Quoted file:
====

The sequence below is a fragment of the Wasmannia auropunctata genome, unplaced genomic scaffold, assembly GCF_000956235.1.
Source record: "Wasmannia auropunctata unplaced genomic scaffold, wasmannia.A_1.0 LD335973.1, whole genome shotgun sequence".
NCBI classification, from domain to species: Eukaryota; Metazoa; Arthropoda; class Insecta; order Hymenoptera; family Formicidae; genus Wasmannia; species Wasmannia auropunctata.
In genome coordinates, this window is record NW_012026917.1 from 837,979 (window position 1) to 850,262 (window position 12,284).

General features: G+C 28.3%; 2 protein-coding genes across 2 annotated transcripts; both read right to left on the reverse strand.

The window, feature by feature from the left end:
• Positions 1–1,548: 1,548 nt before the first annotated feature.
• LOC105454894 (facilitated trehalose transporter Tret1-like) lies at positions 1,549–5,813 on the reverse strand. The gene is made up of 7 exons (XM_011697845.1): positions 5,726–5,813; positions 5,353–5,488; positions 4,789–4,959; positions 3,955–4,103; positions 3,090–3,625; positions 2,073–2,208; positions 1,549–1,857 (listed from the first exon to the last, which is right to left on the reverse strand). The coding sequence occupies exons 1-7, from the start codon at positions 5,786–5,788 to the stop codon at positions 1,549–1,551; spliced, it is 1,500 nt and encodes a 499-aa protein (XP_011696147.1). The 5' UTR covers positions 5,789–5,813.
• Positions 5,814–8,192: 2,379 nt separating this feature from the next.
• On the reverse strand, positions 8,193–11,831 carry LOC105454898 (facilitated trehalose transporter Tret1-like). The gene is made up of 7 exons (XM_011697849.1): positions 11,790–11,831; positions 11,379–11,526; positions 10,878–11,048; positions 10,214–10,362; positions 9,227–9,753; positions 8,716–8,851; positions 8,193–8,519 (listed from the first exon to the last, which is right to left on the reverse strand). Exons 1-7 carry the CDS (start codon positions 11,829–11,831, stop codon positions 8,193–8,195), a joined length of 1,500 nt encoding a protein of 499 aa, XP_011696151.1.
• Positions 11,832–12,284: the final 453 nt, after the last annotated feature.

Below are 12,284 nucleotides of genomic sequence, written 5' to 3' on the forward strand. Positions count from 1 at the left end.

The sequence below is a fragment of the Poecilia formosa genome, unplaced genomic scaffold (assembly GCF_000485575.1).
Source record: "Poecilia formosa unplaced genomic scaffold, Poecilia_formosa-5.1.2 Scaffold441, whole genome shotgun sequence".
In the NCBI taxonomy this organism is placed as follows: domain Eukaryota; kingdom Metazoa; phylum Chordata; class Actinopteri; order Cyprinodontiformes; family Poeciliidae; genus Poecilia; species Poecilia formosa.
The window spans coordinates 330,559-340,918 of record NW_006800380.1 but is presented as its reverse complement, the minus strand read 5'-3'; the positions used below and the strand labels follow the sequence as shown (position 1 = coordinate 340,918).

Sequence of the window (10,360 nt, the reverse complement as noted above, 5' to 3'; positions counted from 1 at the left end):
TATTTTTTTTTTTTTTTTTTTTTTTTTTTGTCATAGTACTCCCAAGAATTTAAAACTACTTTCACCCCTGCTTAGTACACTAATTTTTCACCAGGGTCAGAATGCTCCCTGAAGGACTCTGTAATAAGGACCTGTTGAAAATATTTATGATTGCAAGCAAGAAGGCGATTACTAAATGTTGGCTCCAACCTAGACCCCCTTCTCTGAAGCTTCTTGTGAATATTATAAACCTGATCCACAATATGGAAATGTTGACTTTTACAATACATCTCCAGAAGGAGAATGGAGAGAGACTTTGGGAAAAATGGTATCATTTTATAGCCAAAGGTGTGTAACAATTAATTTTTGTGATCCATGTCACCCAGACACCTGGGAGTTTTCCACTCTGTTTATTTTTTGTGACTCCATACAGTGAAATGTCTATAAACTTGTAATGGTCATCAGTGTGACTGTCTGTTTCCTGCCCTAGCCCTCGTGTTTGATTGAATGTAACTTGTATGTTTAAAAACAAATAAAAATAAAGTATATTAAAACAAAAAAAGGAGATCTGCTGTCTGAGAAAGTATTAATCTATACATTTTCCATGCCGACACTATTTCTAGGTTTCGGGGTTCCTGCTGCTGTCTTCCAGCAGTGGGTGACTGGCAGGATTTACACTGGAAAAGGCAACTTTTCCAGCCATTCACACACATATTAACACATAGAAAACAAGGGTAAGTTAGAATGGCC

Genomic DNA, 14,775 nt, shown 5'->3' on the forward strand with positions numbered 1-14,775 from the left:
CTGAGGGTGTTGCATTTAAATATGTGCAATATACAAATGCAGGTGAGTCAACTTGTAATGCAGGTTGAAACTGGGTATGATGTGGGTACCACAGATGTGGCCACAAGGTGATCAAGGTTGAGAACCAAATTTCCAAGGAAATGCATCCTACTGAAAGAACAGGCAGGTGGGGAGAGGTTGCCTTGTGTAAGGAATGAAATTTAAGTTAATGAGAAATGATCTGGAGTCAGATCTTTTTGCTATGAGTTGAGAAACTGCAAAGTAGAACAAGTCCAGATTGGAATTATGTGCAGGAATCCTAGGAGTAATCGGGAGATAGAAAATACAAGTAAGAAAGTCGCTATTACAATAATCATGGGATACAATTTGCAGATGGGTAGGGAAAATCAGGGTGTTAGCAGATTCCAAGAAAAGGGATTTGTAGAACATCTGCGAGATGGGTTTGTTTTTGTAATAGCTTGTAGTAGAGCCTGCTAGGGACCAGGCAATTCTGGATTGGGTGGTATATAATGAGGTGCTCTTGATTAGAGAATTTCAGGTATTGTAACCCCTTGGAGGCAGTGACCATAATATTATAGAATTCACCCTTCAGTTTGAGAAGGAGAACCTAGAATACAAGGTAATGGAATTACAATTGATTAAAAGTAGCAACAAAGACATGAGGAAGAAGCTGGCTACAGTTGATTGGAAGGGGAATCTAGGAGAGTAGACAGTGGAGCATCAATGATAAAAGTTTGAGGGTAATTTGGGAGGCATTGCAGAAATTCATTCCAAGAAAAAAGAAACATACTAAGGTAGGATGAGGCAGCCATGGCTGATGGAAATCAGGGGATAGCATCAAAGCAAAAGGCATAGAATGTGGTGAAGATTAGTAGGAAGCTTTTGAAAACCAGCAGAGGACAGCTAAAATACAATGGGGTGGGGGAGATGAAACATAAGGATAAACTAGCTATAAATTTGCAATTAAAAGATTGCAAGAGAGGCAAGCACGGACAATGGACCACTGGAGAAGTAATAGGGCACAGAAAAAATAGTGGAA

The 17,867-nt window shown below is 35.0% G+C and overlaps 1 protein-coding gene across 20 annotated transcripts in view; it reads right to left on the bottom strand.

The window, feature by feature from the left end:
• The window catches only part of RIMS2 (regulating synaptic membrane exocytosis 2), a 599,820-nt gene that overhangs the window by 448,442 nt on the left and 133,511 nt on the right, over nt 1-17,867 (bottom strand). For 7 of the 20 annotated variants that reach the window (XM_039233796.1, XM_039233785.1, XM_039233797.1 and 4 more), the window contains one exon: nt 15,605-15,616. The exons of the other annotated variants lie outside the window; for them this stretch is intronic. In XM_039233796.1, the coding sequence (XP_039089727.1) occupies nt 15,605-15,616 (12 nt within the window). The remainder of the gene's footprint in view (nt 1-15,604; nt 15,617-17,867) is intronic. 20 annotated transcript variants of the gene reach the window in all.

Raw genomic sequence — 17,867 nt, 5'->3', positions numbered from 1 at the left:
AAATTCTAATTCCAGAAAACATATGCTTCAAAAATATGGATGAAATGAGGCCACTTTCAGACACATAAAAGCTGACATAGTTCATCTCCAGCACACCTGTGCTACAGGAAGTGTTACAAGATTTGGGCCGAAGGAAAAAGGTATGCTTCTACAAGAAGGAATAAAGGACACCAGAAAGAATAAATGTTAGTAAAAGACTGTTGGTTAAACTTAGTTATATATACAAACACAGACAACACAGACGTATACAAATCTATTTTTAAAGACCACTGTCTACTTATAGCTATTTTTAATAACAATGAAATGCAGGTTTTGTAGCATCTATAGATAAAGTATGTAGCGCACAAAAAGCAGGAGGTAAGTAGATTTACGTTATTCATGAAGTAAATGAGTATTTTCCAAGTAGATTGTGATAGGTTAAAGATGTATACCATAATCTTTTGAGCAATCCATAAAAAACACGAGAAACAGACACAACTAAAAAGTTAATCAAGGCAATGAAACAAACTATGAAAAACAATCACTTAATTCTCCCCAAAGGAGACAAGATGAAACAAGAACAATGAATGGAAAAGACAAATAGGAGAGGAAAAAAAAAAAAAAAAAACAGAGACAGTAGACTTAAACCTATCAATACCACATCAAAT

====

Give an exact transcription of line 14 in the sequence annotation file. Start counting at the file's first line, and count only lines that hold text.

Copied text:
Source record: "Poecilia formosa unplaced genomic scaffold, Poecilia_formosa-5.1.2 Scaffold441, whole genome shotgun sequence".